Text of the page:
A recently dismissed case in the Eastern District Court of Virginia against subprime lender United Auto Credit has provided a brief respite to the auto finance industry even as there is a movement to try to incorporate federal Military Lending Act (MLA) guidance to auto loans. Under current regulations, retail installment contracts and auto loans for the purpose of financing a motor vehicle are not subject to MLA guidelines.
The customer, an active-duty service member, alleged that the contract was in violation of the MLA because it failed to include disclosures of a $250 processing fee, a $350 fee for Guaranteed Asset Protection (GAP) insurance, a $129.61 charge for prepaid interest, and violated the statute because it did not disclose the true cost of financing, according to the court filing.
In short, the argument was that because the contract included GAP, it was subject to the MLA.
United Auto claimed the contract was not subject to the MLA because it was made for the express purpose of purchasing a vehicle and therefore, by the letter of the law, could not violate MLA. The court sided with United Auto and dismissed the case.
The larger issue at hand however, according to Marci Kawski leader of the consumer financial services practice at law firm Husch Blackwell, is whether the court would interpret the plain meaning of statutes and regulation and correctly conclude that this type of transaction is not subject to the MLA.
In 2017, the DOD changed its interpretive guidance to say that the attachment of GAP products on an auto finance transaction made it so the contract was no longer expressly made for the purpose of purchasing a car, and instead subject to the definition of consumer credit under the MLA. Under the provisions of the MLA, certain auto lenders may not be able to take a security interest in the vehicle title.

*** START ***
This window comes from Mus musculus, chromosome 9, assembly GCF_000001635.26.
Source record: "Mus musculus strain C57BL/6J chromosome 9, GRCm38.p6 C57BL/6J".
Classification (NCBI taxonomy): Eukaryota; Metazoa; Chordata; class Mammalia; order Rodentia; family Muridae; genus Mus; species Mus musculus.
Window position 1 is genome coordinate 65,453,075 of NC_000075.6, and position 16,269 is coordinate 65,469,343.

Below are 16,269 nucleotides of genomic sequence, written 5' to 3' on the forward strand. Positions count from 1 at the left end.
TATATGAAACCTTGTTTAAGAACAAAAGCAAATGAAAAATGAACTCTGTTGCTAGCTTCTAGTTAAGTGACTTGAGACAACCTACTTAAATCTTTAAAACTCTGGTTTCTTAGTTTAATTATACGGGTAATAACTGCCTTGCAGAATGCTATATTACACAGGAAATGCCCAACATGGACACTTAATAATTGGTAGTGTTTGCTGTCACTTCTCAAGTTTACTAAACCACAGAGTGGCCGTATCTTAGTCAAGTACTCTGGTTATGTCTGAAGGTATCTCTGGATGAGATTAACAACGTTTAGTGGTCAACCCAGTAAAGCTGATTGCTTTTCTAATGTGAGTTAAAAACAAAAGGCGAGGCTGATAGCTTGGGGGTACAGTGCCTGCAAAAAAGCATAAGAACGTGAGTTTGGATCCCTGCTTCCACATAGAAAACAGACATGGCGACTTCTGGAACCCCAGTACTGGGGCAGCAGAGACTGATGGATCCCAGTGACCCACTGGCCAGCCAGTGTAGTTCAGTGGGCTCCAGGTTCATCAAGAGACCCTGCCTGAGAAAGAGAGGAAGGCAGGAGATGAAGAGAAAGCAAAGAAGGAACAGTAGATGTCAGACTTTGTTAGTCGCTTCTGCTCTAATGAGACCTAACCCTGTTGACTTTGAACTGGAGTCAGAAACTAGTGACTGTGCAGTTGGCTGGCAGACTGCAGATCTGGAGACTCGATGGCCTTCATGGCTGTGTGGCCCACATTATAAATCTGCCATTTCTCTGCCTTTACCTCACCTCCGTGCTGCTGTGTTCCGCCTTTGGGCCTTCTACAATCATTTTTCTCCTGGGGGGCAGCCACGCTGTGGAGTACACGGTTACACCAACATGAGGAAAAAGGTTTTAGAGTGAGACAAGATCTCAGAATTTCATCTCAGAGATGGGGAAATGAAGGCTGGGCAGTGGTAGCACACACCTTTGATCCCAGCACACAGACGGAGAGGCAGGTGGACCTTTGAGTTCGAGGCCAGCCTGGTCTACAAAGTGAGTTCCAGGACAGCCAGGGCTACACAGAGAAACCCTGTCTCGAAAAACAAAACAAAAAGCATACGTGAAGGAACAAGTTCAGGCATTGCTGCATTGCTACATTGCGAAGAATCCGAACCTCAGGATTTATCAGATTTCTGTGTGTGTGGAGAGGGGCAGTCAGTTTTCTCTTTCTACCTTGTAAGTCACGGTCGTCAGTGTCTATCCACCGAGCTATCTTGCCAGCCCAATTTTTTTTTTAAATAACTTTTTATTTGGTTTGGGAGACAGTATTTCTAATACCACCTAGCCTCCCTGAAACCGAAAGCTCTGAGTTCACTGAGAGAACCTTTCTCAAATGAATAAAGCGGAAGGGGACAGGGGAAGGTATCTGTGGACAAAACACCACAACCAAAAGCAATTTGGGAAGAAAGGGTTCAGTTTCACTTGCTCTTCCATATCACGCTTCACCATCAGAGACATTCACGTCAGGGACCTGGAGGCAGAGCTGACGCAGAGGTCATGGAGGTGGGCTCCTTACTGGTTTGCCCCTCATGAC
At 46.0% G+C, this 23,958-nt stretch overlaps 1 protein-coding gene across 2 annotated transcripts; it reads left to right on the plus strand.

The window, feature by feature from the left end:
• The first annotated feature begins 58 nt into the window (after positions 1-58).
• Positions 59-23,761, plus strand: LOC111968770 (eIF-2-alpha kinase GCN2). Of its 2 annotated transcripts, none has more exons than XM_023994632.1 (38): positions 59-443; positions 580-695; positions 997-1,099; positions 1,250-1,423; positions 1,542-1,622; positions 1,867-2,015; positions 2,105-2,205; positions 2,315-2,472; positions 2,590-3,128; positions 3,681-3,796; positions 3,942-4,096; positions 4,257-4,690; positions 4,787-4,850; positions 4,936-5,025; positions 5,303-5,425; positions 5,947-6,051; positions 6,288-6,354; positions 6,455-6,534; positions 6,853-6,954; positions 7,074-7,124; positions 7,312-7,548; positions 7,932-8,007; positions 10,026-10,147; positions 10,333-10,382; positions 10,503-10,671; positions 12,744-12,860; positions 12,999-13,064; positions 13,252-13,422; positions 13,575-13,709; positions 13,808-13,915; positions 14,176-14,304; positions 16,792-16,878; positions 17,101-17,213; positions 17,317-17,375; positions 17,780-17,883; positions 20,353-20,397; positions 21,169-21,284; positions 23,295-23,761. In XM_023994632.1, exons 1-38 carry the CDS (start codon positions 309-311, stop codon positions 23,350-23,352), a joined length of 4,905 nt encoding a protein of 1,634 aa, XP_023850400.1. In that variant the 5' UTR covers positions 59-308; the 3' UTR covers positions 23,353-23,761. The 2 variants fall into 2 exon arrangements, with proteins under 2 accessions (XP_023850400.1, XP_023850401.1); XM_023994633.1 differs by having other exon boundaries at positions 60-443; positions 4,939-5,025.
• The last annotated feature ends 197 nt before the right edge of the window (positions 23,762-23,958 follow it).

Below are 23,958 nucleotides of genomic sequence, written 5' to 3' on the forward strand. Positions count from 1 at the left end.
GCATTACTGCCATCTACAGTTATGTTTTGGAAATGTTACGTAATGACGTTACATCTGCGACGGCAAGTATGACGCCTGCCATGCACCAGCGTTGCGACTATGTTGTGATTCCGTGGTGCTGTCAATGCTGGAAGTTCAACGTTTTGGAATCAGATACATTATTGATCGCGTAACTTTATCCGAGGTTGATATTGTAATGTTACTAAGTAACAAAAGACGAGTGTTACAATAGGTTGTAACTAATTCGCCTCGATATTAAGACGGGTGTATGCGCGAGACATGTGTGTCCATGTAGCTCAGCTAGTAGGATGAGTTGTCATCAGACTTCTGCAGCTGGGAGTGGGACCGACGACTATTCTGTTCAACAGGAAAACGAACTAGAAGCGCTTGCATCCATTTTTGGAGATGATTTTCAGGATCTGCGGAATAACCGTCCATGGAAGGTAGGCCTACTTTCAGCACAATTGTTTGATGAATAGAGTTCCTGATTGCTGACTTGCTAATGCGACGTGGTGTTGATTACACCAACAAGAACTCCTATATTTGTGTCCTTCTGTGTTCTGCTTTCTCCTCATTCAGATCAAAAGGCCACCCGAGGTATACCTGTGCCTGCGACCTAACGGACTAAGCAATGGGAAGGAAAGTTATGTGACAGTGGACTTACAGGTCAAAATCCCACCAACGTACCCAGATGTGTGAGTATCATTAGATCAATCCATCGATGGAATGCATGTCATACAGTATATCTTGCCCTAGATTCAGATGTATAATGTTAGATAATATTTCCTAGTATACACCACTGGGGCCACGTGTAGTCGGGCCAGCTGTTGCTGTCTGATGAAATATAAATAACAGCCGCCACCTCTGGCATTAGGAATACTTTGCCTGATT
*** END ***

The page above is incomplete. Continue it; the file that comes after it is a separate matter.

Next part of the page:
“Of course, this caused a lot of disturbance in the industry and affected the offering of these other [GAP] products to active-duty members of the military,” Kawski said. “This is because there was a concern that the transaction would be subject to the MLA, and there is uncertainty that some lenders may be unable to take a security interest in the vehicle when the transaction is subject to the MLA,” Kawski said.
Then, in 2020, the DOD withdrew that guidance, allowing auto lenders to include GAP products in auto finance transactions without making the transaction subject MLA.
The customer plaintiff in the United Auto suit however, argued that the statute and regulation is not clear, and the court should look at all the interpretive guidance issued in the interim. The judge ultimately leaned on the language of the law.
While the decision of the Eastern District Court of Virginia is persuasive, it is not binding, Kawski said, noting that an appeal is due to the court by June 18.
“If there is an appeal, the decision made by the court of appeals would be binding on the lower courts in that circuit, but not in other circuits,” Kawski said.
The MLAs role over regulating auto finance has been wavering in recent years. In 2019, former Consumer Financial Protection Bureau Director Kathleen Kraninger asked the U.S. Congress to give the Bureau power to supervise compliance over the MLA. Earlier this year, Illinois State Legislature adopted the MLA’s 36% all-in rate cap on all consumer loans, including auto, and other states are allegedly eyeing similar all-in rate caps that use the MLA’s calculation.